Back in 2008, when Twitter had few users and even people in the technology sector were wary of its use, Boston venture capitalist Bijan Sabet gave the fledgling social media company millions of dollars.
Already avid users of Twitter back then, Sabet and his colleagues at Spark Capital on Newbury Street seemed to grasp the potential of the 140-character communications tool when others dismissed it as a fad. Indeed, Sabet was one of the venture world’s early believers in social media, and now that faith has been rewarded with fortunes several times over.
Spark Capital has made several investments in Twitter over the years, a total of about $50 million, according to PrivCo, a New York firm that tracks venture capital. And when Twitter goes public later this year, those holdings could be worth $640 million — possibly much more — depending on the various estimates of Twitter’s overall market valuation.
That follows another big payoff for Spark, which made a potential profit of $180 million in May when another popular Internet tool it backed, blogging site Tumblr, was acquired by Yahoo Inc. for $1.1 billion.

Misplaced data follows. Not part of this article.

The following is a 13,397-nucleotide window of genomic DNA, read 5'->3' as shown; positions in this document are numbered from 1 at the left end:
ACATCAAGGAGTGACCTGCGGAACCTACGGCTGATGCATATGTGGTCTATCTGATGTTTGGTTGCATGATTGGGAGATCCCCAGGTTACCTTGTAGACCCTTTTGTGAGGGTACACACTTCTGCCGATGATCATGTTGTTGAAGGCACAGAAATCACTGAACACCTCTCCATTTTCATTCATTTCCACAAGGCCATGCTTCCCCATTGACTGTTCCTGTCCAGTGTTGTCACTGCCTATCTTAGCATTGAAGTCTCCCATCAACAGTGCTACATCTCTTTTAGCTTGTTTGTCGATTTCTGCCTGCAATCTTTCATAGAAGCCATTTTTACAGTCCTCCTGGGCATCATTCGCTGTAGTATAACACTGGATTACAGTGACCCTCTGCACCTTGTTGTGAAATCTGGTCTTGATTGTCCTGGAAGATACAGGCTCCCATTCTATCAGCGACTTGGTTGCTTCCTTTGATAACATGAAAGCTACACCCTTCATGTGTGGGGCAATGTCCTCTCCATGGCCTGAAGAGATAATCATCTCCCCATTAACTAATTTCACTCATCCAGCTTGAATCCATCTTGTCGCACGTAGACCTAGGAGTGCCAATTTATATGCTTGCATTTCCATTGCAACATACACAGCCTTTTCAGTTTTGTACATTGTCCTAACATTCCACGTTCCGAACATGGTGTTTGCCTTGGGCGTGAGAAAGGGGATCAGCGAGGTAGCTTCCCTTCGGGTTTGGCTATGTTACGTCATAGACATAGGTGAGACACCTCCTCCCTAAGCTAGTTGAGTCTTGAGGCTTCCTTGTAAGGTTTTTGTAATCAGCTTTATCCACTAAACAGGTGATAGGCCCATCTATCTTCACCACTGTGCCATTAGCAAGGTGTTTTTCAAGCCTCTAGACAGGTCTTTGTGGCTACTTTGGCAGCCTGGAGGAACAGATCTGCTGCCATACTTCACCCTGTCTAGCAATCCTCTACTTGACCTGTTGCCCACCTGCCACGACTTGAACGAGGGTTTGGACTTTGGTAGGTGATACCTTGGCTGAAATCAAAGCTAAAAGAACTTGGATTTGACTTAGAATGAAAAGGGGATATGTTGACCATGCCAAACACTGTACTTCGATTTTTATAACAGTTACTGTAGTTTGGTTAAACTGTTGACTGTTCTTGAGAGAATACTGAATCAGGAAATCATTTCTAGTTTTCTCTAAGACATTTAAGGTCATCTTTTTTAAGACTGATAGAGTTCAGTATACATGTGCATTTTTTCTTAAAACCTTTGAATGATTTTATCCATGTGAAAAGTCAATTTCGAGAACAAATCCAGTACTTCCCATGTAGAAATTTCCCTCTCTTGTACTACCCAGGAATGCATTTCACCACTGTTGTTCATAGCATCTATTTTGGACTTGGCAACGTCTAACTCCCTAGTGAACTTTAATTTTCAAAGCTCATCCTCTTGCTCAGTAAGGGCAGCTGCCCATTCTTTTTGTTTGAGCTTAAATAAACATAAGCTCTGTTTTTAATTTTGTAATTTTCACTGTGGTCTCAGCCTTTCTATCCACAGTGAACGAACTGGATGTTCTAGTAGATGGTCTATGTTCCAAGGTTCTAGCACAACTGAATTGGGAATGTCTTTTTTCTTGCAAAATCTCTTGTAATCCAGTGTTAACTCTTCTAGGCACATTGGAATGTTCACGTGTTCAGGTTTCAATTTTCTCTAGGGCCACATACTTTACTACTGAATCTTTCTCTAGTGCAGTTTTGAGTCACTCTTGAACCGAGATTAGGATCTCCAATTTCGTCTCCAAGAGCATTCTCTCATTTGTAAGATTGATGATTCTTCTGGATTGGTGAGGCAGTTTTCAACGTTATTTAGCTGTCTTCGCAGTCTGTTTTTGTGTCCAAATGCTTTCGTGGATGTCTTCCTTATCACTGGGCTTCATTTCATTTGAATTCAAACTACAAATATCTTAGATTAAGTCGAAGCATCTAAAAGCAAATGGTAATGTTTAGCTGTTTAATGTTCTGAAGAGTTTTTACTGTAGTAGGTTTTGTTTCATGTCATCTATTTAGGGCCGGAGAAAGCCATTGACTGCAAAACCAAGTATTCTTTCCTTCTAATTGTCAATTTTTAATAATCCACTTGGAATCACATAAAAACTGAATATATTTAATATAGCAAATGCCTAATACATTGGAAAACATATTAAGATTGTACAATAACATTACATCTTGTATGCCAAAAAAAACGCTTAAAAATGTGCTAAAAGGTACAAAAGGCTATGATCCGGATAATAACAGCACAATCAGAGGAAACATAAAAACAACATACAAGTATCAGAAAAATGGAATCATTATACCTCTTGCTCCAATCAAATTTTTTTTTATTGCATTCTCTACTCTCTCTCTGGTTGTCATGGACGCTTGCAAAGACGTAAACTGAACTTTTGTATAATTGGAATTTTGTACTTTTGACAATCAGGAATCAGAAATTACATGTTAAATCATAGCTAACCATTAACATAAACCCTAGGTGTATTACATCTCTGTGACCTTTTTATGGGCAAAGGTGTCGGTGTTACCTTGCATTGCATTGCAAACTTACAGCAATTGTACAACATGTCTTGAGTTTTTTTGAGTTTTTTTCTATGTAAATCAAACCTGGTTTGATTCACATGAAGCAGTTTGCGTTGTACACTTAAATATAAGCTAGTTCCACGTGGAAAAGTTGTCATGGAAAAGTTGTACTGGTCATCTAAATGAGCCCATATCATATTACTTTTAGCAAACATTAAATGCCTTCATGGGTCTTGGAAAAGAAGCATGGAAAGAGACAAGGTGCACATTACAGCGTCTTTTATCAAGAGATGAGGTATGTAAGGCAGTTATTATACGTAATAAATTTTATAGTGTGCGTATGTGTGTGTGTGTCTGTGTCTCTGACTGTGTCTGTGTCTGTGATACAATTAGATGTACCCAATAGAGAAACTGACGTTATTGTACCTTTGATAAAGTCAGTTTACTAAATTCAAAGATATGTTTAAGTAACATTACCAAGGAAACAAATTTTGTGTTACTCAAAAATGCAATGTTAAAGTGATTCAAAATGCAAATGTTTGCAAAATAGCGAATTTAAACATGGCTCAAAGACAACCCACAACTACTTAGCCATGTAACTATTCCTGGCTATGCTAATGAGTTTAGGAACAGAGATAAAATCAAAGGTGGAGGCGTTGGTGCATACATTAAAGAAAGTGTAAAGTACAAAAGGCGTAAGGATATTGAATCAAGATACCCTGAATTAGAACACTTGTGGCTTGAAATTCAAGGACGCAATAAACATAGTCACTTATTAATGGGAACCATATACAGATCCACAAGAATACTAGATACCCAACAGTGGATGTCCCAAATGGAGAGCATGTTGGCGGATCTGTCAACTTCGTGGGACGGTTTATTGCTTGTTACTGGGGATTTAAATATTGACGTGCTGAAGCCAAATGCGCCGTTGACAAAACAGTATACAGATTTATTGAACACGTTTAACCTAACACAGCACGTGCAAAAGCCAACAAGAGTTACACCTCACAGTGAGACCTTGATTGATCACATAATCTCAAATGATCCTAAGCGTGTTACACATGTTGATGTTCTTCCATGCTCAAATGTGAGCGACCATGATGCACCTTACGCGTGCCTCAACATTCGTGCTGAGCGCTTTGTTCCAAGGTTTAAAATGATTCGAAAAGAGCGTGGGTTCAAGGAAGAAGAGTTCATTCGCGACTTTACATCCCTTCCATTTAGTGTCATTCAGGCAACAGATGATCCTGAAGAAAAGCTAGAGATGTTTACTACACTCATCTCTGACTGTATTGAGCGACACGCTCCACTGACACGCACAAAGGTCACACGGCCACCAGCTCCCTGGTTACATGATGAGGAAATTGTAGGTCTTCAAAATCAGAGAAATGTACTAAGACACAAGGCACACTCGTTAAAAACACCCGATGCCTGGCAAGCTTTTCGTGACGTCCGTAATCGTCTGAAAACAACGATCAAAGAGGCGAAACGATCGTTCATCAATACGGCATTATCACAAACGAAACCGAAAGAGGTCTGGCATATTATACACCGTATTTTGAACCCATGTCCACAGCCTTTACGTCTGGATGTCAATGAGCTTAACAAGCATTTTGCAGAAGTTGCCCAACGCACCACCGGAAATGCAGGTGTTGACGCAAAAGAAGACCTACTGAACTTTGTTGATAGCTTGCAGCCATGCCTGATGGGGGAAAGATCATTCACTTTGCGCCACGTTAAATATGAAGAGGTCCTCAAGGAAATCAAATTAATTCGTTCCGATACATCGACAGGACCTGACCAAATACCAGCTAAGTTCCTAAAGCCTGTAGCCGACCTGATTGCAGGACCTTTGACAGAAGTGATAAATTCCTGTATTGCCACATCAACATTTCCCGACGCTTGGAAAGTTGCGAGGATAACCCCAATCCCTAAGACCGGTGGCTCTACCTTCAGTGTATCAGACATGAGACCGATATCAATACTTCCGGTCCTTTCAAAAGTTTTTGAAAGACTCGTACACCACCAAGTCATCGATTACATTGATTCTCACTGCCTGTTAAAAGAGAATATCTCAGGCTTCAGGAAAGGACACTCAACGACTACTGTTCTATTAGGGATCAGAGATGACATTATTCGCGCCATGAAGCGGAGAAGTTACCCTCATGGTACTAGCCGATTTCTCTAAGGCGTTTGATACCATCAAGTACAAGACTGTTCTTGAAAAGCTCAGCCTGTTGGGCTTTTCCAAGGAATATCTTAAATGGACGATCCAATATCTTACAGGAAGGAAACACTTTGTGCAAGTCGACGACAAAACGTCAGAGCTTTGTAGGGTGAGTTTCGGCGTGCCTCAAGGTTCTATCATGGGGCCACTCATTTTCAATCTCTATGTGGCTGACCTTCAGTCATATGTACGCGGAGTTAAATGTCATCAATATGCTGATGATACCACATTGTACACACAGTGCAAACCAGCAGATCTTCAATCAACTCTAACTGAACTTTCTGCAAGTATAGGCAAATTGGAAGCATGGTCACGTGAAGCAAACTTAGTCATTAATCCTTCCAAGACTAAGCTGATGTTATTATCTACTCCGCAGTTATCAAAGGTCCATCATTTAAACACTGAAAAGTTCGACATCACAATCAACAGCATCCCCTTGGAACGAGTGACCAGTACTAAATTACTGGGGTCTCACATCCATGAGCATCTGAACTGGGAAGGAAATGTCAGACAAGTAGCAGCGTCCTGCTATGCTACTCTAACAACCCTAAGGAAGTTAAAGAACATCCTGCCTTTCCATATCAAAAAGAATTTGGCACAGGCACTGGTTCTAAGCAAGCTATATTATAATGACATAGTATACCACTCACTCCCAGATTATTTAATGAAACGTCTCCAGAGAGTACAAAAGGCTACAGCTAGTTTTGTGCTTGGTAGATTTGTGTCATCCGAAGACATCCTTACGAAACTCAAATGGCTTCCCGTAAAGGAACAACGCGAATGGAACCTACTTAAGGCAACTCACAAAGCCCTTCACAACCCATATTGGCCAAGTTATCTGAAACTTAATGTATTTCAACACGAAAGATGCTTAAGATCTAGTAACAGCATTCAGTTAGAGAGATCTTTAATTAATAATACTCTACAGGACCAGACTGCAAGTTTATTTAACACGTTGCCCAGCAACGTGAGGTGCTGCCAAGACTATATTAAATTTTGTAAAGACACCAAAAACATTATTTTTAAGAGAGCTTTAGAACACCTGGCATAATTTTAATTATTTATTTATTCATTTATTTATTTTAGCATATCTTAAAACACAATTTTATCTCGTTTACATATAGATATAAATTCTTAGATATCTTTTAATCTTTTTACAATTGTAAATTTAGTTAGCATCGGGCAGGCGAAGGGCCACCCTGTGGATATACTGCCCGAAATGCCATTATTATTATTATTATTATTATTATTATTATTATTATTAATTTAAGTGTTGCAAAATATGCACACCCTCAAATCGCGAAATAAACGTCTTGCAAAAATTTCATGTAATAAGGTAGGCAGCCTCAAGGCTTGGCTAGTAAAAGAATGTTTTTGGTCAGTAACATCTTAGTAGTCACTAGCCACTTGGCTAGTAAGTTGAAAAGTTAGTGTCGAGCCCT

“You’ve got to have guts, and they have that,” fellow venture capitalist Neeraj Agrawal said of Spark’s investment in social media companies. “If there’s any question about social media being a fad, that’s behind us.”
Spark’s focus on riskier social media and consumer Internet businesses sets it slightly apart from other venture capital firms in the Boston area, many of which specialize in backing companies that make industrial strength software or hardware products for businesses. Though less glamourous, such enterprises often come with more predictable business models than Twitter, which has yet to make a profit.